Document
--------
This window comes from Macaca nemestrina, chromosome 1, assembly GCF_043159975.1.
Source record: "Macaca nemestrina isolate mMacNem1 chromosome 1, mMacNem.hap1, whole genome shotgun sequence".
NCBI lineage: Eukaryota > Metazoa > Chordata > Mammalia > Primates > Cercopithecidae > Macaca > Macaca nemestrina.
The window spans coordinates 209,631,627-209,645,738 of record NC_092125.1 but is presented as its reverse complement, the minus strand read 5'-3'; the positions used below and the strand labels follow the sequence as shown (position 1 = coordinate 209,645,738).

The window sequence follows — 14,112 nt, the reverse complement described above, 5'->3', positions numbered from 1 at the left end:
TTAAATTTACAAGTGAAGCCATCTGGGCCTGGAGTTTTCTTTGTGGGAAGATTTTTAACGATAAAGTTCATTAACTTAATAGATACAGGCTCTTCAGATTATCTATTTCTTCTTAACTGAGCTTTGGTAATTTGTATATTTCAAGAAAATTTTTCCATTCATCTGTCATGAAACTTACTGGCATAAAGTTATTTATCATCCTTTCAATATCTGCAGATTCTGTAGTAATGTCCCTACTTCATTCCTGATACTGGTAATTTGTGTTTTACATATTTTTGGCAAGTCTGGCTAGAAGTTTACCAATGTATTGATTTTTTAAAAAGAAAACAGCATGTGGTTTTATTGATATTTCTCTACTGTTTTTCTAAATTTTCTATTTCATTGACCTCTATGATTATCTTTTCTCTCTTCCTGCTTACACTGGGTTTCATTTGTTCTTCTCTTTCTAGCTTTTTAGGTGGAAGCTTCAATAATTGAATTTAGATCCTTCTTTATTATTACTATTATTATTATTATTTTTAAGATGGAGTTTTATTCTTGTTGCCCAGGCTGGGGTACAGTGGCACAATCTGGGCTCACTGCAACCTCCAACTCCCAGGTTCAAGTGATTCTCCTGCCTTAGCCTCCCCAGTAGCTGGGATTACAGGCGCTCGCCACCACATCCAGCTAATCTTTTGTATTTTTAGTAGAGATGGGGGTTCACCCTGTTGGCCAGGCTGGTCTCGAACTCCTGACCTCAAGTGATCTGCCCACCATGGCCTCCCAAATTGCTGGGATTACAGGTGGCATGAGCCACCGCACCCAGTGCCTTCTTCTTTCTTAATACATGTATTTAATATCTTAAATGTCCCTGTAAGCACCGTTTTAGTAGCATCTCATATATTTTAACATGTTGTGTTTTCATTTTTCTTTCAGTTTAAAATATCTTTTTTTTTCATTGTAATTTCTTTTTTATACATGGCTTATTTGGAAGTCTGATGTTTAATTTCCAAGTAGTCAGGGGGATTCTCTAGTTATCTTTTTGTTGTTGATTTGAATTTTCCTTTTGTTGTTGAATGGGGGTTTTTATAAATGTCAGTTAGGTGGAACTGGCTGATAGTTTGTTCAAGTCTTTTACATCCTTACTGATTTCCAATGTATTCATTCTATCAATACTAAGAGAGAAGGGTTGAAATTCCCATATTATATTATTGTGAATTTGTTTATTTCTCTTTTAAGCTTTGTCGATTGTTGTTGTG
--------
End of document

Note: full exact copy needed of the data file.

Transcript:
This window comes from Macaca nemestrina, chromosome 1, assembly GCF_043159975.1.
Source record: "Macaca nemestrina isolate mMacNem1 chromosome 1, mMacNem.hap1, whole genome shotgun sequence".
NCBI lineage: Eukaryota > Metazoa > Chordata > Mammalia > Primates > Cercopithecidae > Macaca > Macaca nemestrina.
The window spans coordinates 209,631,627-209,645,738 of record NC_092125.1 but is presented as its reverse complement, the minus strand read 5'-3'; the positions used below and the strand labels follow the sequence as shown (position 1 = coordinate 209,645,738).

The window sequence follows — 14,112 nt, the reverse complement described above, 5'->3', positions numbered from 1 at the left end:
TTAAATTTACAAGTGAAGCCATCTGGGCCTGGAGTTTTCTTTGTGGGAAGATTTTTAACGATAAAGTTCATTAACTTAATAGATACAGGCTCTTCAGATTATCTATTTCTTCTTAACTGAGCTTTGGTAATTTGTATATTTCAAGAAAATTTTTCCATTCATCTGTCATGAAACTTACTGGCATAAAGTTATTTATCATCCTTTCAATATCTGCAGATTCTGTAGTAATGTCCCTACTTCATTCCTGATACTGGTAATTTGTGTTTTACATATTTTTGGCAAGTCTGGCTAGAAGTTTACCAATGTATTGATTTTTTAAAAAGAAAACAGCATGTGGTTTTATTGATATTTCTCTACTGTTTTTCTAAATTTTCTATTTCATTGACCTCTATGATTATCTTTTCTCTCTTCCTGCTTACACTGGGTTTCATTTGTTCTTCTCTTTCTAGCTTTTTAGGTGGAAGCTTCAATAATTGAATTTAGATCCTTCTTTATTATTACTATTATTATTATTATTTTTAAGATGGAGTTTTATTCTTGTTGCCCAGGCTGGGGTACAGTGGCACAATCTGGGCTCACTGCAACCTCCAACTCCCAGGTTCAAGTGATTCTCCTGCCTTAGCCTCCCCAGTAGCTGGGATTACAGGCGCTCGCCACCACATCCAGCTAATCTTTTGTATTTTTAGTAGAGATGGGGGTTCACCCTGTTGGCCAGGCTGGTCTCGAACTCCTGACCTCAAGTGATCTGCCCACCATGGCCTCCCAAATTGCTGGGATTACAGGTGGCATGAGCCACCGCACCCAGTGCCTTCTTCTTTCTTAATACATGTATTTAATATCTTAAATGTCCCTGTAAGCACCGTTTTAGTAGCATCTCATATATTTTAACATGTTGTGTTTTCATTTTTCTTTCAGTTTAAAATATCTTTTTTTTTCATTGTAATTTCTTTTTTATACATGGCTTATTTGGAAGTCTGATGTTTAATTTCCAAGTAGTCAGGGGGATTCTCTAGTTATCTTTTTGTTGTTGATTTGAATTTTCCTTTTGTTGTTGAATGGGGGTTTTTATAAATGTCAGTTAGGTGGAACTGGCTGATAGTTTGTTCAAGTCTTTTACATCCTTACTGATTTCCAATGTATTCATTCTATCAATACTAAGAGAGAAGGGTTGAAATTCCCATATTATATTATTGTGAATTTGTTTATTTCTCTTTTAAGCTTTGTCGATTGTTGTTGTG